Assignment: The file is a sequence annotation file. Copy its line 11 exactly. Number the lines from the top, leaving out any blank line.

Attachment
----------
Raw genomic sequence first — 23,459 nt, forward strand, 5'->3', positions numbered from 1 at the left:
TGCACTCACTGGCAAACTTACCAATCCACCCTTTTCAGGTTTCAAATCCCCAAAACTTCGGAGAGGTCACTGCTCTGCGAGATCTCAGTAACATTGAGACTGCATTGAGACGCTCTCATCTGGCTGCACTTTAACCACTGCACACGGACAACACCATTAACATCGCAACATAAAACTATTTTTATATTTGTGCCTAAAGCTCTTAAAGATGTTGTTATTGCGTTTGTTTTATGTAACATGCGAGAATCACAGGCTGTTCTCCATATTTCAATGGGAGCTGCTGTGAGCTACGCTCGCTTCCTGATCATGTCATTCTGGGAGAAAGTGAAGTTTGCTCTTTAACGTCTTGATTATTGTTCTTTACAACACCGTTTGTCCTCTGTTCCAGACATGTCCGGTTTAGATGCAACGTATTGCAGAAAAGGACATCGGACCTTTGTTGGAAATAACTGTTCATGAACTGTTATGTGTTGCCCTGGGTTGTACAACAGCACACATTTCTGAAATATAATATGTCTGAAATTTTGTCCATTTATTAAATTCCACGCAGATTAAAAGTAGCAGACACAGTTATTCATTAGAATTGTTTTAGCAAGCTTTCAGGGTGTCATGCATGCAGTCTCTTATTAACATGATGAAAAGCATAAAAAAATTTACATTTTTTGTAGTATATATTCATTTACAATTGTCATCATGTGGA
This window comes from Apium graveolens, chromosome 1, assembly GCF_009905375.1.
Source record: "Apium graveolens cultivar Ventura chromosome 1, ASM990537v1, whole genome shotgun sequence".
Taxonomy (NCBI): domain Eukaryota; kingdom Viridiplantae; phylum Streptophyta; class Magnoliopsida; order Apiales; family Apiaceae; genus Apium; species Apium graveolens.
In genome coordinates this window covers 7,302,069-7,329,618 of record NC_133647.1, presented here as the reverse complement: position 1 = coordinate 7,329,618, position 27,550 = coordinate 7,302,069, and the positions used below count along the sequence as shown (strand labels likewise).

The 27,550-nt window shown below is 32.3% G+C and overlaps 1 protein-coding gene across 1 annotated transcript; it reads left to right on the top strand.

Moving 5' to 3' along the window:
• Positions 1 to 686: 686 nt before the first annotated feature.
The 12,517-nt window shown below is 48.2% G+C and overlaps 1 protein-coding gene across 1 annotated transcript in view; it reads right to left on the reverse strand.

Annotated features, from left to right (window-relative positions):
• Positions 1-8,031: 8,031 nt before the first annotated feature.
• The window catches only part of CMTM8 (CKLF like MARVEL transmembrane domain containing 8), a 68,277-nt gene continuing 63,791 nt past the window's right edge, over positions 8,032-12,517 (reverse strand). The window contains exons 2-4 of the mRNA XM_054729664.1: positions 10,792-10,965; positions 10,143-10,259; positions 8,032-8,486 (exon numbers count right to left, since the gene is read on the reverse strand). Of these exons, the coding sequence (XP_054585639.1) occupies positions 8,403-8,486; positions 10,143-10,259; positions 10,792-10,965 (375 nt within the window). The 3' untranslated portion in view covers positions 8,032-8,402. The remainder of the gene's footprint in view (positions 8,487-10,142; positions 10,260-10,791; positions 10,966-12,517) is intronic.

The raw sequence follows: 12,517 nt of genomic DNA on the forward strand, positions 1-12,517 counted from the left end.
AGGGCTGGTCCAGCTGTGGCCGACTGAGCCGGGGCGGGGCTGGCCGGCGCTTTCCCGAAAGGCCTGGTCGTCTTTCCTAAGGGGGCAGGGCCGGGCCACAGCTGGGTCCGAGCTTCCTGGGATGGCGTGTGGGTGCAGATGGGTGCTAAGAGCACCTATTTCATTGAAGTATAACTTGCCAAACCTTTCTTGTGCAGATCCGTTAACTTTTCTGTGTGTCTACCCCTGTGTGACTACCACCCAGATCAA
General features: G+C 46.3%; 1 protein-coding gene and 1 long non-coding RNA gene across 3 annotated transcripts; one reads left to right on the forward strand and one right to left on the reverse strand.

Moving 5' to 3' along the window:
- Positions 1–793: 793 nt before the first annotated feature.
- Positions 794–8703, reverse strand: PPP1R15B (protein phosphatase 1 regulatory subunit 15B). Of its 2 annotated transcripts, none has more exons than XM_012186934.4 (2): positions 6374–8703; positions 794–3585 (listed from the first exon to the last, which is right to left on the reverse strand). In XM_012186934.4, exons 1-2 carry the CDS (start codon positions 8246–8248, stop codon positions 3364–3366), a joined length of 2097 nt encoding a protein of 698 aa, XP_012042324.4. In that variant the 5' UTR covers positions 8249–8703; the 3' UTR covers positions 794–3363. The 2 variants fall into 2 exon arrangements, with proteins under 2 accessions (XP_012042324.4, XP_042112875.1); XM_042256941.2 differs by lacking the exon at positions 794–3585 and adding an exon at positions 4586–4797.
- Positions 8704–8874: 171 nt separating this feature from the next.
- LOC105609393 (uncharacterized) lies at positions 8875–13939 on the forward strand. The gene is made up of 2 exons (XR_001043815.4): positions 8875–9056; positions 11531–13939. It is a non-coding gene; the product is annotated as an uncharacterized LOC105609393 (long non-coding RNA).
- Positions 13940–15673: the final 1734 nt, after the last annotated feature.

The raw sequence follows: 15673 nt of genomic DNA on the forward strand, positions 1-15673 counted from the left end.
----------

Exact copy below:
Annotated features, from left to right (window-relative positions):